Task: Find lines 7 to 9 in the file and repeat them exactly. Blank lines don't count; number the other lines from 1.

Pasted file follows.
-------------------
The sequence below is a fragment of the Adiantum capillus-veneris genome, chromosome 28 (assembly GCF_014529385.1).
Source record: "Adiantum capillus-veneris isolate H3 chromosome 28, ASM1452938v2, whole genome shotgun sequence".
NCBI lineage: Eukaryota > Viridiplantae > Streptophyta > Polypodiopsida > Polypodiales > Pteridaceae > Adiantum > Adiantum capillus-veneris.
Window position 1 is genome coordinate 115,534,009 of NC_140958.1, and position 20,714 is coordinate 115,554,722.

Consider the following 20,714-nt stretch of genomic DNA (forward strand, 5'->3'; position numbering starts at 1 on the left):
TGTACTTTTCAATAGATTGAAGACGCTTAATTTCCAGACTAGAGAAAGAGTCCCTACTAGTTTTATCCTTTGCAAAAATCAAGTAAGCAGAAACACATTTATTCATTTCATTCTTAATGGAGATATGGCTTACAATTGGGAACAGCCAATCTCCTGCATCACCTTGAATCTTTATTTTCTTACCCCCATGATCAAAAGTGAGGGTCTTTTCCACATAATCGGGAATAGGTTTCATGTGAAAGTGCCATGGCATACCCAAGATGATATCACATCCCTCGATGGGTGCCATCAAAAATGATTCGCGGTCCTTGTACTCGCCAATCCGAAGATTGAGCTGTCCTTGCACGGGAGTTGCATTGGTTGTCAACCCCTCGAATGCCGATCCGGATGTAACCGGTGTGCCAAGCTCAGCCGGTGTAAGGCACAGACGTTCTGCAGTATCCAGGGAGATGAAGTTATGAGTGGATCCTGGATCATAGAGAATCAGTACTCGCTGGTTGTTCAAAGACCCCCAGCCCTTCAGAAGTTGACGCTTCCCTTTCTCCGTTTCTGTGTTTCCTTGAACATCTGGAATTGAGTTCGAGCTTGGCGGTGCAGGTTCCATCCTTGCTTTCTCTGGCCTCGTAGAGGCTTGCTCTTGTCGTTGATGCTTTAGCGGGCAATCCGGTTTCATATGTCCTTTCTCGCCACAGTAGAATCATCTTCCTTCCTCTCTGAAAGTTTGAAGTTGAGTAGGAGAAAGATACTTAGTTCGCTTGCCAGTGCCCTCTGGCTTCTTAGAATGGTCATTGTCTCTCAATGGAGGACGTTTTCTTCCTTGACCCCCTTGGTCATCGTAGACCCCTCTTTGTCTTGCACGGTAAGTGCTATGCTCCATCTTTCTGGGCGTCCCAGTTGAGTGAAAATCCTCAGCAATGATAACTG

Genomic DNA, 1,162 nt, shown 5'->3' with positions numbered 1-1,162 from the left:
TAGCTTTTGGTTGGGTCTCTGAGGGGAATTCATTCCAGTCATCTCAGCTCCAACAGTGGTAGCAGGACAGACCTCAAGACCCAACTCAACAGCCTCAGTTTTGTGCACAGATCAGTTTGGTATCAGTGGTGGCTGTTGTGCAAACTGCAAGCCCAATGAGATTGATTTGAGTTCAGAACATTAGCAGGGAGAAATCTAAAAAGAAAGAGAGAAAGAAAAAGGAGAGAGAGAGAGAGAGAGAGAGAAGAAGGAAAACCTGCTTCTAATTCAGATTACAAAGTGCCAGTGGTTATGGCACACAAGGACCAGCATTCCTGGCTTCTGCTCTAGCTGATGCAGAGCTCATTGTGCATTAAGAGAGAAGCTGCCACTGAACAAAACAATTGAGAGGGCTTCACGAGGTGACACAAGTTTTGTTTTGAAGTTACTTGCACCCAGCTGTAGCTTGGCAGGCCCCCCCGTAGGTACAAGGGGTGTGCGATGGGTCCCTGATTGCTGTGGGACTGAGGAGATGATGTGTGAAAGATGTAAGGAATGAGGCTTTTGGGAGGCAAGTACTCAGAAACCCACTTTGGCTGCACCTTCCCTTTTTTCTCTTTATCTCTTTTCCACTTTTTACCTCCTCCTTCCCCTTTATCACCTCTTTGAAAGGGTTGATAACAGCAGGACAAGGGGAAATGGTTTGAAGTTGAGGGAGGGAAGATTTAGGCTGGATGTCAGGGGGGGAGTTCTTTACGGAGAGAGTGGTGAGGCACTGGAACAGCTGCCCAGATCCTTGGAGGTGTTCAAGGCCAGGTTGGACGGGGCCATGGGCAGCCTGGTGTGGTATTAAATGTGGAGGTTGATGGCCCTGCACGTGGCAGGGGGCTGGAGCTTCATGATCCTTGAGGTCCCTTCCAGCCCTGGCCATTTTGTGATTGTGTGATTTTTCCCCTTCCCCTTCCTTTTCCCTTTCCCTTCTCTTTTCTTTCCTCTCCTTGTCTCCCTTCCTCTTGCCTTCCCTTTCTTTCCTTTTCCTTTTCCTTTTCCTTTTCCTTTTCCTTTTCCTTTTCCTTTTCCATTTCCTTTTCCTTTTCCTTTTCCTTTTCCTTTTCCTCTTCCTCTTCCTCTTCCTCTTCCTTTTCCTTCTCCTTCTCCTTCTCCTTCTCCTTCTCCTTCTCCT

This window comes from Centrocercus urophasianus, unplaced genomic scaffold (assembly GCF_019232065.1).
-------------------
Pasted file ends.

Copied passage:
Genomic DNA, 1,162 nt, shown 5'->3' with positions numbered 1-1,162 from the left:
TAGCTTTTGGTTGGGTCTCTGAGGGGAATTCATTCCAGTCATCTCAGCTCCAACAGTGGTAGCAGGACAGACCTCAAGACCCAACTCAACAGCCTCAGTTTTGTGCACAGATCAGTTTGGTATCAGTGGTGGCTGTTGTGCAAACTGCAAGCCCAATGAGATTGATTTGAGTTCAGAACATTAGCAGGGAGAAATCTAAAAAGAAAGAGAGAAAGAAAAAGGAGAGAGAGAGAGAGAGAGAGAGAAGAAGGAAAACCTGCTTCTAATTCAGATTACAAAGTGCCAGTGGTTATGGCACACAAGGACCAGCATTCCTGGCTTCTGCTCTAGCTGATGCAGAGCTCATTGTGCATTAAGAGAGAAGCTGCCACTGAACAAAACAATTGAGAGGGCTTCACGAGGTGACACAAGTTTTGTTTTGAAGTTACTTGCACCCAGCTGTAGCTTGGCAGGCCCCCCCGTAGGTACAAGGGGTGTGCGATGGGTCCCTGATTGCTGTGGGACTGAGGAGATGATGTGTGAAAGATGTAAGGAATGAGGCTTTTGGGAGGCAAGTACTCAGAAACCCACTTTGGCTGCACCTTCCCTTTTTTCTCTTTATCTCTTTTCCACTTTTTACCTCCTCCTTCCCCTTTATCACCTCTTTGAAAGGGTTGATAACAGCAGGACAAGGGGAAATGGTTTGAAGTTGAGGGAGGGAAGATTTAGGCTGGATGTCAGGGGGGGAGTTCTTTACGGAGAGAGTGGTGAGGCACTGGAACAGCTGCCCAGATCCTTGGAGGTGTTCAAGGCCAGGTTGGACGGGGCCATGGGCAGCCTGGTGTGGTATTAAATGTGGAGGTTGATGGCCCTGCACGTGGCAGGGGGCTGGAGCTTCATGATCCTTGAGGTCCCTTCCAGCCCTGGCCATTTTGTGATTGTGTGATTTTTCCCCTTCCCCTTCCTTTTCCCTTTCCCTTCTCTTTTCTTTCCTCTCCTTGTCTCCCTTCCTCTTGCCTTCCCTTTCTTTCCTTTTCCTTTTCCTTTTCCTTTTCCTTTTCCTTTTCCTTTTCCTTTTCCATTTCCTTTTCCTTTTCCTTTTCCTTTTCCTTTTCCTCTTCCTCTTCCTCTTCCTCTTCCTTTTCCTTCTCCTTCTCCTTCTCCTTCTCCTTCTCCTTCTCCT

This window comes from Centrocercus urophasianus, unplaced genomic scaffold (assembly GCF_019232065.1).